Characteristics

The Umatilla Russet is a medium late potato variety, wiht medium to high yield and good tuber uniformity. Tuber specific gravity is higher and more uniform than Russet Burbank; lighter fry color that holds up well throughout the storage season. Less susceptible than Russet Burbank to tuber shape and physiological problems induced by moisture stress. Relatively resistant to hollow heart, brown centre and internal brown spot. Medium long dormancy period.

Umatilla Russet is a very good variety for boiling, baking, frying and chipping; excellent choice for processing because of low sugar and high starch content.

Source: CFIA

Frito-Lay varieties

Frito-Lay varieties

This statistic refers to a basket of one or more proprietary potato varieties used by Frito-Lay (Pepsico) for the production of potato chips in the United States.

Norland

Norland

Origin

Norland was tested as ND2908-1R and released by the North Dakota Agricultural College in 1957. The parentage is Redkote xND626. Several darker red-skinned strains of Norland have been selected since its release.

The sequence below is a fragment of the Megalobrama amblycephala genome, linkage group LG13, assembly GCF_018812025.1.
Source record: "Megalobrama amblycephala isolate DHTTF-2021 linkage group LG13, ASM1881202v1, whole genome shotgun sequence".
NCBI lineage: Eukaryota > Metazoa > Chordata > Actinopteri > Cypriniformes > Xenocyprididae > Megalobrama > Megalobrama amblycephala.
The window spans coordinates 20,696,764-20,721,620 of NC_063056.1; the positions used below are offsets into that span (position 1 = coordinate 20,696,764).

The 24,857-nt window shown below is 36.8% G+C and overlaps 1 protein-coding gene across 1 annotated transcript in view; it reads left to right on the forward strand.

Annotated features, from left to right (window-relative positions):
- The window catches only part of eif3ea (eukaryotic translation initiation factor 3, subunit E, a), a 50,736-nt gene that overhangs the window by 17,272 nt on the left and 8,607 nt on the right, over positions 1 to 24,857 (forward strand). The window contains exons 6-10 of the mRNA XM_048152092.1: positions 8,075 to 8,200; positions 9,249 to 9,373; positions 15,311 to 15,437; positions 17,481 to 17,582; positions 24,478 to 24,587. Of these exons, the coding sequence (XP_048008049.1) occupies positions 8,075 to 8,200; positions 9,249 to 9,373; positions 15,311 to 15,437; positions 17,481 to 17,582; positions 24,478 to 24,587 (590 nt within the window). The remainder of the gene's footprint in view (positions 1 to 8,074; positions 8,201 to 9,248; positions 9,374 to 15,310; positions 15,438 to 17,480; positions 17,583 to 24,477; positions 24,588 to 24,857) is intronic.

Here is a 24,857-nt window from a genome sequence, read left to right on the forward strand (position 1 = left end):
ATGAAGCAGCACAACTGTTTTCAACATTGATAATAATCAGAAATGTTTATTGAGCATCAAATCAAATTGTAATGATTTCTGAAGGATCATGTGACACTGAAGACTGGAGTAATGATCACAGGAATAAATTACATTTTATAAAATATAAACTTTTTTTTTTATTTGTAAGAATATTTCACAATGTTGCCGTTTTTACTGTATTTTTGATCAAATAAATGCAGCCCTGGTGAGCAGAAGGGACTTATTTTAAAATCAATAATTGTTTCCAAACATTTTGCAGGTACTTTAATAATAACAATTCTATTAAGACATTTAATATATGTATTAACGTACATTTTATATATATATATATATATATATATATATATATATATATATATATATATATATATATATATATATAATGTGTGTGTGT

Characteristics

Norland is widely adapted, early maturing and has a determinate type of growth. Plants are medium large and spreading with stems that are medium-thick and prominently angled. Nodes are slightly swollen and green with green internodes and waved wings. Leaves are medium to large, slightly closed and medium green. Leaflets are ovate, acute lobed and asymmetrical. Petioles are green. Flowers are purple with medium-large orange anthers with abundant pollen.

Tubers are oblong, smooth, slightly flattened, medium red with shallow eyes. Specific gravity is low to intermediate and yields are low to intermediate.

Strengths & Weaknesses

Tubers are excellent for boiling and frying and fair for baking. The variety seldom produces off-type, knobby or growth-cracked tubers and it is not susceptible to internal defects. It is tolerant to common scab but is susceptible to infection by the common viruses, early blight, late blight and air pollution injury. Red skin color decreases after tubers mature.

Source: PAA